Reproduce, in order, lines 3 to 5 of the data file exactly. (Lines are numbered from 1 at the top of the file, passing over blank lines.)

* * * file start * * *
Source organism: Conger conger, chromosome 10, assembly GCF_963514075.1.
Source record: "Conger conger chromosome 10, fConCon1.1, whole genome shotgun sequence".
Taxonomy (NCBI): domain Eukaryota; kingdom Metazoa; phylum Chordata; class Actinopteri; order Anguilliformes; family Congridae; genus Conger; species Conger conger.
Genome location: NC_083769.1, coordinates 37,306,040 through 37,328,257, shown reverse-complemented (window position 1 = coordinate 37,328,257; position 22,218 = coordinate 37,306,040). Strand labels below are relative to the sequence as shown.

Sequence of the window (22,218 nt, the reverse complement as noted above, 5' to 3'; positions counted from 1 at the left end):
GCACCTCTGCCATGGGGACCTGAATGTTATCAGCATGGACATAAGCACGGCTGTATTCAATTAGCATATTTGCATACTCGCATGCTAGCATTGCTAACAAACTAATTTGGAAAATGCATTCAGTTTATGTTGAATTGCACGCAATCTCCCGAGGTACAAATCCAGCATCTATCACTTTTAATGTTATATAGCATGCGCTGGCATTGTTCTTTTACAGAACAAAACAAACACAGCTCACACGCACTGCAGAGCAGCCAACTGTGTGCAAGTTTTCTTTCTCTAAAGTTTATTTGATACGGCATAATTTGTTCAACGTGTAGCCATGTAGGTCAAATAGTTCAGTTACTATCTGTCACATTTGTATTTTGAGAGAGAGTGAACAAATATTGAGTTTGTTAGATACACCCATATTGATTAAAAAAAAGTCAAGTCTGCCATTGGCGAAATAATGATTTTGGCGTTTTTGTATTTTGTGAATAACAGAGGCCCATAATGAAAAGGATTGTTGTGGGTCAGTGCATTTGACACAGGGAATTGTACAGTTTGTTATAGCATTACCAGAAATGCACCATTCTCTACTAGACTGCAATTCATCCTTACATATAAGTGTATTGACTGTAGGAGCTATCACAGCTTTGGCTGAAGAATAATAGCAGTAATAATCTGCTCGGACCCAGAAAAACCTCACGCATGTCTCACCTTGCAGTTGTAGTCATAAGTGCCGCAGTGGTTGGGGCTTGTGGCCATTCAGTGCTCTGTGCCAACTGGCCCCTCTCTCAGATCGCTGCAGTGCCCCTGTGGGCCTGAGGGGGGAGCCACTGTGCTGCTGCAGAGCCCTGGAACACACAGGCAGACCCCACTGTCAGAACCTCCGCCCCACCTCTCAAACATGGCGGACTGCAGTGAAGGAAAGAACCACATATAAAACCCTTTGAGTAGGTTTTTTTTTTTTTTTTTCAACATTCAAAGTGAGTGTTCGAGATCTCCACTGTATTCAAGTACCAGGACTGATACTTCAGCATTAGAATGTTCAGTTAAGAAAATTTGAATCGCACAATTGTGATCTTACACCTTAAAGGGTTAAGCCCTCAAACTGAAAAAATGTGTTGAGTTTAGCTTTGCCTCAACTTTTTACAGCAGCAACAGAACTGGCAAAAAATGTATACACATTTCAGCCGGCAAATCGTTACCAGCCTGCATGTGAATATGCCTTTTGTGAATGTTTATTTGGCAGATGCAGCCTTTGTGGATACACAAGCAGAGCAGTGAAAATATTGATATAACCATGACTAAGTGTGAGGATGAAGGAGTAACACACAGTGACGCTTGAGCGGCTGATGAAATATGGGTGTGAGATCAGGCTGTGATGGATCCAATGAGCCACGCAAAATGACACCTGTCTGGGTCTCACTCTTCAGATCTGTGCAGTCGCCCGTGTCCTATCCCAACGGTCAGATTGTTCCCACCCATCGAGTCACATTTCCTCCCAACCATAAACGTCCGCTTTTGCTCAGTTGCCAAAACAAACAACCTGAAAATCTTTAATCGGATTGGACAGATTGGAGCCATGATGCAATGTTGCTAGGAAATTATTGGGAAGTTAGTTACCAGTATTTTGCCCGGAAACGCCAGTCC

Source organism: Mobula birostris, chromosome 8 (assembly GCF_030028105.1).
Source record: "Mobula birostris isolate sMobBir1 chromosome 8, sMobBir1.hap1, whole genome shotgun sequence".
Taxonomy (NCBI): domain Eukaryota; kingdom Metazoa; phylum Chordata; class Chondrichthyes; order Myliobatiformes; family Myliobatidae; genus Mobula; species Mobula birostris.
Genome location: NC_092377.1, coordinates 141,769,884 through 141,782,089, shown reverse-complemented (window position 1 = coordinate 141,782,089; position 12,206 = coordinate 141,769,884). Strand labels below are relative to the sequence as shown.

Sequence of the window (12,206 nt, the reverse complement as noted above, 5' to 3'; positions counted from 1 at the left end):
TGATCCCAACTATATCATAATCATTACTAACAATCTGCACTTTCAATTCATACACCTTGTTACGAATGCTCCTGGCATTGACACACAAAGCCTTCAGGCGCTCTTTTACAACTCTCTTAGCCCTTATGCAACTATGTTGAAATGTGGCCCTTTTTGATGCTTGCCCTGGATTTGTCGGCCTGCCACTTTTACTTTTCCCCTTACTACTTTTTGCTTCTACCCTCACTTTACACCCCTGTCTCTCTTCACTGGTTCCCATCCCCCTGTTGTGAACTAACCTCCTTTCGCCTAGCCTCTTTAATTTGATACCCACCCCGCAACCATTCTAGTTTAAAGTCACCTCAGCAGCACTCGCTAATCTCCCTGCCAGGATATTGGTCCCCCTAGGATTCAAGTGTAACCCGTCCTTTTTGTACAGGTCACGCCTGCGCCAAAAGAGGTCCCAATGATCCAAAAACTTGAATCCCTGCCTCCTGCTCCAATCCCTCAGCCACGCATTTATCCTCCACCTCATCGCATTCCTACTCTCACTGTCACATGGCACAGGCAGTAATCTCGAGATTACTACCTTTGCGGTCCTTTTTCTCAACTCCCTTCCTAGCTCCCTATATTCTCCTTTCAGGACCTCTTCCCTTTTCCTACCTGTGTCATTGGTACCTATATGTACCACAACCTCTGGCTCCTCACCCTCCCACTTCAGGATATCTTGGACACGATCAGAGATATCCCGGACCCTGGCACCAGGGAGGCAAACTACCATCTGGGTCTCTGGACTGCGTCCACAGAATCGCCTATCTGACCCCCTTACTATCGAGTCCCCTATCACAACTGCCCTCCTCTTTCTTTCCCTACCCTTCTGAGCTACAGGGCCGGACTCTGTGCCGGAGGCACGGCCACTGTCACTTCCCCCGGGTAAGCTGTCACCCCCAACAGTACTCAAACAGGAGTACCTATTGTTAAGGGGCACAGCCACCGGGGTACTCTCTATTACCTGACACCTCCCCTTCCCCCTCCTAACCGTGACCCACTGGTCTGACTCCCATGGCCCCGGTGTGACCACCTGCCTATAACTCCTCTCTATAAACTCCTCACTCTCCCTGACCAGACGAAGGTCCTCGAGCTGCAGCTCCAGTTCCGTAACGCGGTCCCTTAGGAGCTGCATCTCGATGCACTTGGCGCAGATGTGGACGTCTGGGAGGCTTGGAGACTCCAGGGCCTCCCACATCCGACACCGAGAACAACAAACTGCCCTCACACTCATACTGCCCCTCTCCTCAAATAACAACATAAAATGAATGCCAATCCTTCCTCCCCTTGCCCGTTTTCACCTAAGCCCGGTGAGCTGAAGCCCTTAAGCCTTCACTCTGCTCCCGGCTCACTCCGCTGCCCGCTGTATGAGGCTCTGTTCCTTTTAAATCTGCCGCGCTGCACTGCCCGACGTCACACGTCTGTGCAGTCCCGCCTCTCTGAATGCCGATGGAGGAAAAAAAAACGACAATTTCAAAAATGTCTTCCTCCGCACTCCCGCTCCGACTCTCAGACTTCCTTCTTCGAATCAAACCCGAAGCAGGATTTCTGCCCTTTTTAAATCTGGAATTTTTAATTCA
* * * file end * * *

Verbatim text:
Taxonomy (NCBI): domain Eukaryota; kingdom Metazoa; phylum Chordata; class Actinopteri; order Anguilliformes; family Congridae; genus Conger; species Conger conger.
Genome location: NC_083769.1, coordinates 37,306,040 through 37,328,257, shown reverse-complemented (window position 1 = coordinate 37,328,257; position 22,218 = coordinate 37,306,040). Strand labels below are relative to the sequence as shown.

Sequence of the window (22,218 nt, the reverse complement as noted above, 5' to 3'; positions counted from 1 at the left end):